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Interviews

Paul Broks: The Neuropsychology of Pat Martino

By Published: November 5, 2008
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Martino's Memory Loss

AAJ: Pat told me that his ability to play the guitar was completely lost. What is your professional opinion about this?

PB: The Pat Martino story is a wonderful legend. I didn't believe for a moment that Pat had literally forgotten how to play the guitar. If that had been the case we would have to radically revise our current understanding of the organization of brain function and I'd now be on my way to a Nobel Prize. It seems extremely unlikely that he completely lost the memory of the guitar, if by that we mean a total loss of skills and knowledge.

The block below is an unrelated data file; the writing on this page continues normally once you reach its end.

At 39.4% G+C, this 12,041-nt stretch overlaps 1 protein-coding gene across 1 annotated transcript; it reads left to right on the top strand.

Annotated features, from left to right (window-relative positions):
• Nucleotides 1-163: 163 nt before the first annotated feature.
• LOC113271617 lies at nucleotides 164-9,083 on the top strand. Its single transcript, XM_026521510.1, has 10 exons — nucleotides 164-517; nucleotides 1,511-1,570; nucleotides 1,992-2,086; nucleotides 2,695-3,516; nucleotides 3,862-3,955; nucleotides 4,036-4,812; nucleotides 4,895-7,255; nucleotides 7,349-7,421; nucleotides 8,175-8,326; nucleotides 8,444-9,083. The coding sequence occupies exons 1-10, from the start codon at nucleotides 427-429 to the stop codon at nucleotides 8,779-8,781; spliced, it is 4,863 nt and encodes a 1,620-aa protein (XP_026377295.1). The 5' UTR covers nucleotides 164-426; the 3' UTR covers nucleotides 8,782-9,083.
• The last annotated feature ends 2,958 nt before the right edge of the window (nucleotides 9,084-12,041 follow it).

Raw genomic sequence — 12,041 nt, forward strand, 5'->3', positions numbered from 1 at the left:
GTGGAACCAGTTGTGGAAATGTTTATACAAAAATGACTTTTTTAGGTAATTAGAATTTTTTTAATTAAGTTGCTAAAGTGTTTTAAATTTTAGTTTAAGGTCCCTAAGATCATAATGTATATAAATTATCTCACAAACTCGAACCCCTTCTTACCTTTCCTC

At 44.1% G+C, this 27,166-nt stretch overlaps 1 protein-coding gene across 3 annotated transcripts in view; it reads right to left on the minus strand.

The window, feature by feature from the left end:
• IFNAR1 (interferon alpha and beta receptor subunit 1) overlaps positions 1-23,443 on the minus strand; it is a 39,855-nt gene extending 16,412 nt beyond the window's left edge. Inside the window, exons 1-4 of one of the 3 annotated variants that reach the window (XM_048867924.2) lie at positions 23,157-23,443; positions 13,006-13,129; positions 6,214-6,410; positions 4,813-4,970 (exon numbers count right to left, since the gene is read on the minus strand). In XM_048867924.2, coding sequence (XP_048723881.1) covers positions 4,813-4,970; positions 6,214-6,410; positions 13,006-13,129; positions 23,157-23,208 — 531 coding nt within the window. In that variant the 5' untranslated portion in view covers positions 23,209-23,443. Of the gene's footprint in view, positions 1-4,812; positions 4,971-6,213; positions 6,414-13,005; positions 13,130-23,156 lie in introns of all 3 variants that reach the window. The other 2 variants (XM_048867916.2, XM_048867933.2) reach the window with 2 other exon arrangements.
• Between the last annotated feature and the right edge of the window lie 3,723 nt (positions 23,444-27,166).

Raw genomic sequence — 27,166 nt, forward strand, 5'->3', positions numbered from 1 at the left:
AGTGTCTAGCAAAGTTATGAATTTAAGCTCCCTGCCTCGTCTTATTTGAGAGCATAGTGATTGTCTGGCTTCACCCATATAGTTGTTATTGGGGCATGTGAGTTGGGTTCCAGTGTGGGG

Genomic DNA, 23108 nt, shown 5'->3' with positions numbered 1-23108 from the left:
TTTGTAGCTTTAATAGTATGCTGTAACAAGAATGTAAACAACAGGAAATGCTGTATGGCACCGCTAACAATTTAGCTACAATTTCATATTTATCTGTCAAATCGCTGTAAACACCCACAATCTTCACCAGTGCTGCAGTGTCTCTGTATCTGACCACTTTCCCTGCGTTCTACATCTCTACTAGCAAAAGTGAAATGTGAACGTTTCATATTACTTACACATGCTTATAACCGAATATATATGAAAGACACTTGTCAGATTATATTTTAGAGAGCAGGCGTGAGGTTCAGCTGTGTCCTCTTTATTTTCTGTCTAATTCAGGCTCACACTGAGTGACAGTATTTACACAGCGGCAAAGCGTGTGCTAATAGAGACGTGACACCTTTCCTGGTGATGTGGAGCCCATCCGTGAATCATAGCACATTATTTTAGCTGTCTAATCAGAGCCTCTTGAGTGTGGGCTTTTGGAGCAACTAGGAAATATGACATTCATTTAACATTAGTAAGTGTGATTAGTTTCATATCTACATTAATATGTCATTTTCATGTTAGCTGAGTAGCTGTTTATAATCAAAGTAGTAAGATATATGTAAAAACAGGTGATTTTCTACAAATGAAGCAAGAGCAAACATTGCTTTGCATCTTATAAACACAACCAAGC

There are cases of musicians with dense and persisting amnesia—perhaps most famously the British musician Clive Wearing—who nevertheless retain their musical skills, even whilst denying they have any. In neural terms, musical skills—as "procedural" knowledge—are laid down in phylogenetically old structures of the brain, such as the basal ganglia and cerebellum. These regions were not affected in Pat's case. Other cortical areas are involved in the execution of musical skills, notably the motor regions of the frontal lobe, but these too were not directly affected in Pat's case. Clive Wearing has been studied for many years and his wife Deborah published an account of their story a couple of years ago. It is entitled Forever Today [2006]. Most recently Oliver Sacks has written about him in his recent book, Musicophilia [2007].